Diversity: breaking formulas and telling different narratives

Autumn Byam on diversity in filmmaking, getting into the industry and what the Creativity Works: Rushes course has done for her

12 March 2019

As our Creativity Works: Rushes course has now wrapped up, we'll be hearing from some of the team about how they got on with the training. Here, Autumn Byam shares her experiences, her thoughts on diversity in filmmaking and everything in between.

"I genuinely think I’ll be promoting the Creativity Works Rushes course for the rest of my life. Being able to be a part of this course has given me confidence, a sense of direction and a deep, almost personal understanding of an industry I had never really believed possible for me to get into.

As someone who doesn’t see enough value in higher education (at least relative to its lifetime debt), when my friend sent me the link to this course I jumped at it. I couldn’t really believe there was a course that not only valued young people from diverse backgrounds but also was keenly aware that the creative industry is difficult to break into for BAME and was dedicated to changing that. I wasn’t aware that the next six weeks would contain such close support and encouragement; specific inside knowledge; direct contact with an immersion into London’s post-production world.

But that’s exactly what it did.

Rushes definitely started off in the most impressive way possible - on our first night, we gathered at Framestore, the Oscar-award winning visual effects company that’s known for pretty much every big VFX-heavy film that’s come out in recent years. We got to see the process and the intricate work that goes into creating VFX, from its creation to animation. We discovered that it’s not always about the qualifications you’ve achieved but the passion that you have for the details - the art or physics - that go into creating something incredible.

The brief we were given at Untold Studios by Darren O’Kelly was to create a short film for the theme ‘What Do Young Londoners Care About?’, shot entirely on phones. We had the privilege of being guided by Tommie and Rosie from Black Shuck, who helped us voice our ideas, mixed sound, explained camera equipment, suggested improvements and loads more. Early on, Naana visited us in what didn’t feel like a talk, or a workshop, just what I would describe as… an experience. She encouraged us to believe we all had stories to tell and that they were all around us; from just hearing us introduce ourselves and our favourite films she made notes on each of our personalities and how we liked to tell stories.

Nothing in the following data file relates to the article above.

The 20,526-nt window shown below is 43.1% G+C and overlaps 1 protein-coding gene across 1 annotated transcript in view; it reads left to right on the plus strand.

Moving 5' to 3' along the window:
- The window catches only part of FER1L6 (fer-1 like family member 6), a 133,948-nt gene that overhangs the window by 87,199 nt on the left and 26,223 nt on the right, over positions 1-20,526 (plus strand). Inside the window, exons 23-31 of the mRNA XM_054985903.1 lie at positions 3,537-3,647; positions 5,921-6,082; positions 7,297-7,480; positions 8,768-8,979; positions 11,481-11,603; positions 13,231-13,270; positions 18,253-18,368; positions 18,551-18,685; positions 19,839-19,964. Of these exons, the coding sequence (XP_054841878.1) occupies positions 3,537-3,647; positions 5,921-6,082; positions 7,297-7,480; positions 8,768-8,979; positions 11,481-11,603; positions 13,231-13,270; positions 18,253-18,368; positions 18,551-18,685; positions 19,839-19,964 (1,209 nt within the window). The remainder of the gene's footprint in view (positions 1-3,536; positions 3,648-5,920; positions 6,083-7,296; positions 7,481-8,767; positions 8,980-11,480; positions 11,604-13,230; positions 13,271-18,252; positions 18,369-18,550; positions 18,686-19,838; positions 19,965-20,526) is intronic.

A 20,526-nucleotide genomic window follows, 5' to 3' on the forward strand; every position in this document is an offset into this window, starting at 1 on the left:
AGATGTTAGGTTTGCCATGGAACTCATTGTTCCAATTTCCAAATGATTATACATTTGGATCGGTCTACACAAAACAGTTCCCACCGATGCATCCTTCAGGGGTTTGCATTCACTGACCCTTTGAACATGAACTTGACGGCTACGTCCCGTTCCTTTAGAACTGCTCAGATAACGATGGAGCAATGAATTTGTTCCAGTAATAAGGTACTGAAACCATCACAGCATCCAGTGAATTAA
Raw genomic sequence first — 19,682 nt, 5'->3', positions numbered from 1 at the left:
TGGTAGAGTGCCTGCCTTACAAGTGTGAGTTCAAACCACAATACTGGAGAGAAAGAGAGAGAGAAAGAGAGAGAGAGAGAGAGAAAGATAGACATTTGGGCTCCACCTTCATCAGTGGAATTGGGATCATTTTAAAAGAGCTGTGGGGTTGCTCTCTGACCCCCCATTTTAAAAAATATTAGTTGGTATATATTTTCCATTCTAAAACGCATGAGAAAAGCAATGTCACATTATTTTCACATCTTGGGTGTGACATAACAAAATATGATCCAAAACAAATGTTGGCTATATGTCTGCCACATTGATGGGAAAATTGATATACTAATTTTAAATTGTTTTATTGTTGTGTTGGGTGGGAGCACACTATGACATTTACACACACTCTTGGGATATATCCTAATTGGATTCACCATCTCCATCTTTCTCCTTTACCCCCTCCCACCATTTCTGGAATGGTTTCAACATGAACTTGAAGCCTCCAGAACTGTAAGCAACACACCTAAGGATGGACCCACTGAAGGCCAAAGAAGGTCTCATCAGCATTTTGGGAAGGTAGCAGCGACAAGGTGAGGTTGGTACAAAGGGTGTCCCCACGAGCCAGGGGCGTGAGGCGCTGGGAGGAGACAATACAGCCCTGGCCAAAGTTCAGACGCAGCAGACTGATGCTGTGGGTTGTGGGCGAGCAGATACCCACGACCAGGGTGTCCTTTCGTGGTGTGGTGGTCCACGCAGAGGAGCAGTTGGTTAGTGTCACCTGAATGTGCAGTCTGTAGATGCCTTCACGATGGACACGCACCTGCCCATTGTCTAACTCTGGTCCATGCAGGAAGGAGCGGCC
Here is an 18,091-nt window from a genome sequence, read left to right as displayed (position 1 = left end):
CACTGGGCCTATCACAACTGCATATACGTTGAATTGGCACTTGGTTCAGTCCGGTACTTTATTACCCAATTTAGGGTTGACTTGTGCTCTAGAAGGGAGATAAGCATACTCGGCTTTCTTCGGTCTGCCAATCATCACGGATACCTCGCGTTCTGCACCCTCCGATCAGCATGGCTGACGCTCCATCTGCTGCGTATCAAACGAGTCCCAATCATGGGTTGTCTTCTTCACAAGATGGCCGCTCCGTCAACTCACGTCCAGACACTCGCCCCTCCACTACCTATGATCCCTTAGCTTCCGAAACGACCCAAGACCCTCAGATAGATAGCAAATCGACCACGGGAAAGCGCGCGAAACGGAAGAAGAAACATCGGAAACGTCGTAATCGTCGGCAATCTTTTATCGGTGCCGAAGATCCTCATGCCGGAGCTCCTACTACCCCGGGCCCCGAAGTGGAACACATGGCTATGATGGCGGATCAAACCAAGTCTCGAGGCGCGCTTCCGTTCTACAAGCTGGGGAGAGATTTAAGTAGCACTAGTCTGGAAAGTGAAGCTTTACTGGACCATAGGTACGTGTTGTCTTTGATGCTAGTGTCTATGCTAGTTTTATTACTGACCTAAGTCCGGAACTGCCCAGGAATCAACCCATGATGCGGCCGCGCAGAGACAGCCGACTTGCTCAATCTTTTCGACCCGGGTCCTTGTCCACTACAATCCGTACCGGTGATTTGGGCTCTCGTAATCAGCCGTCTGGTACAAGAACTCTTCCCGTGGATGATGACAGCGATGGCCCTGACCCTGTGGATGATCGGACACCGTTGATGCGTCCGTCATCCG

Tim & Barry’s help was invaluable. Their studio, embedded in Dalston Market, showed us a different side of the post-production world. We gained practical experience editing with Adobe Premiere Pro using footage from their ‘The Lift’ shoots. Seeing Barry at our final screening was so encouraging; it’s such a good feeling to know that we were genuinely believed in by the people we had met during our time on the course.

Each and every speaker we had was inspiring – Dan Emmerson, Deepa Keshvala, Gus Hurdle, Will Worsdell and more. We gained so many tips about being a young filmmaker, about entering the industry and how to put our best selves forward. Our visits to the post-production houses were my favourite aspect of this course. From Splice to Big Buoy to Factory to the Ridley Scott Creative Group, we felt welcomed at every location we rocked up at. Being able to see the inner workings of the environment I aspire to end up in has made me realise that it is possible.

The issue of diversity cannot, and should not be ignored – it was prevalent that many editors were white and male and yet the message brought to us was clear: the industry does want diversity. Diversity brings new and fresh ideas and perspectives. Diversity breaks formula and tells different narratives within the content.

The final screening proved this as topics, techniques and styles ranged within our final films. There were films about diversity, identity, heritage, mental health and social issues. We ended up proving just how dedicated this group of young Londoners had been in order to bring the brief to life. Seeing all the films together at the end - frankly, we killed it.

I feel so thankful towards everyone at Creativity Works who were there the entire time to support us and continue to offer their support. Even at the end, this genuinely feels like the beginning."

Want to see the film that Autumn shot and produced? Press play below, or click here!

photography by Aidan Isik